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Opinion
Faye Flam

Ben Franklin's Guide to Spotting Pseudoscience

His classic test of "mesmerism" was an early win for experimental psychology.
His work in social science was equally electrifying.

His work in social science was equally electrifying.

Image: Currier and Ives/MPI/Getty Images

Scientists -- especially those in fields plagued by irreproducible results -- could learn a thing or two from Benjamin Franklin. In the late 18th century, humanity had yet to invent most of the statistical tools now considered essential for social science, yet Franklin conducted a top-rate psychology experiment yielding conclusions that stand to this day.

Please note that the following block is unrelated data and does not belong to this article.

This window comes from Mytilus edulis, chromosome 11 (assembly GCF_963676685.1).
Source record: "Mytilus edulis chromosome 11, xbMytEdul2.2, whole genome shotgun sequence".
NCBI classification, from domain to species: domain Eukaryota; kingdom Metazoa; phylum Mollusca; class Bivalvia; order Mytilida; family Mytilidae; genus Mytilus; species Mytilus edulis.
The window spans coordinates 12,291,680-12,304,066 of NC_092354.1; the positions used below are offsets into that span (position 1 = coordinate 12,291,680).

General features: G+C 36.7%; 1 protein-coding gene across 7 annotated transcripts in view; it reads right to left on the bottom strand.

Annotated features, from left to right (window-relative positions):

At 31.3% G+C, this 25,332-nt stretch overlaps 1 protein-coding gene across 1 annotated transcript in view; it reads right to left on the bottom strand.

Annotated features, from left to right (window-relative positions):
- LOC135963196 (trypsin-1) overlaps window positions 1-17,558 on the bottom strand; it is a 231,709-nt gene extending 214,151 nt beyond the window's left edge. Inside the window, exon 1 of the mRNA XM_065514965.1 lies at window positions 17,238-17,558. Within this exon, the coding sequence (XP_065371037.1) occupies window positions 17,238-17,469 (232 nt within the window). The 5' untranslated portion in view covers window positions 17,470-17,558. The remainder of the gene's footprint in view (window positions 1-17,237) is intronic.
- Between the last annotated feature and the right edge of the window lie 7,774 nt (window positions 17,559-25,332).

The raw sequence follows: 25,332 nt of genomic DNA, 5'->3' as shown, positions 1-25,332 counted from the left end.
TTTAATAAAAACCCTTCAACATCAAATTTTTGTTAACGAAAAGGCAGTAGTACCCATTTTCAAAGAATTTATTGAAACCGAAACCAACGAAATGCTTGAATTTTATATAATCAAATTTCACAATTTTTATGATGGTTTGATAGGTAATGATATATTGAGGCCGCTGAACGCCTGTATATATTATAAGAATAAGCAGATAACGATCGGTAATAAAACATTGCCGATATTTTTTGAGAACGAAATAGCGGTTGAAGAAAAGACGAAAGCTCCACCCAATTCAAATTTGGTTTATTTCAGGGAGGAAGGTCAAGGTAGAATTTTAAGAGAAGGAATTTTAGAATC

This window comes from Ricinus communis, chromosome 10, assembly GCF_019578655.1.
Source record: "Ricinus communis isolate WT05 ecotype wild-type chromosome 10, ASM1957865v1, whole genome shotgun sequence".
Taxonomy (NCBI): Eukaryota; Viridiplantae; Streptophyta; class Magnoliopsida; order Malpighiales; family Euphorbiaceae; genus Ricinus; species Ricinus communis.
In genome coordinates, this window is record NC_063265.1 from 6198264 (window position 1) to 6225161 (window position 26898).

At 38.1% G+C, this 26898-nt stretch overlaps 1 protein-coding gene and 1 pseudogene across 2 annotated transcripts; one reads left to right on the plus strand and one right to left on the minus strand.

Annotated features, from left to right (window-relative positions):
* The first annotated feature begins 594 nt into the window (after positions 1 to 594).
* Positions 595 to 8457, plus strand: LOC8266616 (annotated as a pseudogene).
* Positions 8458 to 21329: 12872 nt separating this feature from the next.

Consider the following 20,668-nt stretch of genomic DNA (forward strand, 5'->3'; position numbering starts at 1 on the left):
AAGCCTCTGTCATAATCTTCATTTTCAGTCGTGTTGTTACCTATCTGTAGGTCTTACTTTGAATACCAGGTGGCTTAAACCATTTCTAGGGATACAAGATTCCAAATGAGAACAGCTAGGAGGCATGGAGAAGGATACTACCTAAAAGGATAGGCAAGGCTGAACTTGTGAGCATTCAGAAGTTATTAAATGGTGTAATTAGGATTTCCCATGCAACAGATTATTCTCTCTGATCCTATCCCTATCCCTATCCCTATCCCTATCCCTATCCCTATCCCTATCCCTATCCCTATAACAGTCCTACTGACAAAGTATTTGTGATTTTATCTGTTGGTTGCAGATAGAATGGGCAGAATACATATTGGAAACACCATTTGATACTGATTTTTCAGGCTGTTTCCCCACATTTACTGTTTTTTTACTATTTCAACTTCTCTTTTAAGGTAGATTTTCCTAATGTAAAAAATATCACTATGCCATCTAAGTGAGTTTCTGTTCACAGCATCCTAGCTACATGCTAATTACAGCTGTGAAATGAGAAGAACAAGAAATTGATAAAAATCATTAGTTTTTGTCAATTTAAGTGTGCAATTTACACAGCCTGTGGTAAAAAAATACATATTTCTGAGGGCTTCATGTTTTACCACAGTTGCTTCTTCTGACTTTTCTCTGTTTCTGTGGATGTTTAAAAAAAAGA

To do it, he had to invent some of the core principles of experimental science. Franklin’s contribution to social science often gets drowned out by his equally great strides in electricity and other forms of innovation. But now, with critics charging that most published social science can’t be replicated, Franklin’s foray into psychology deserves some attention.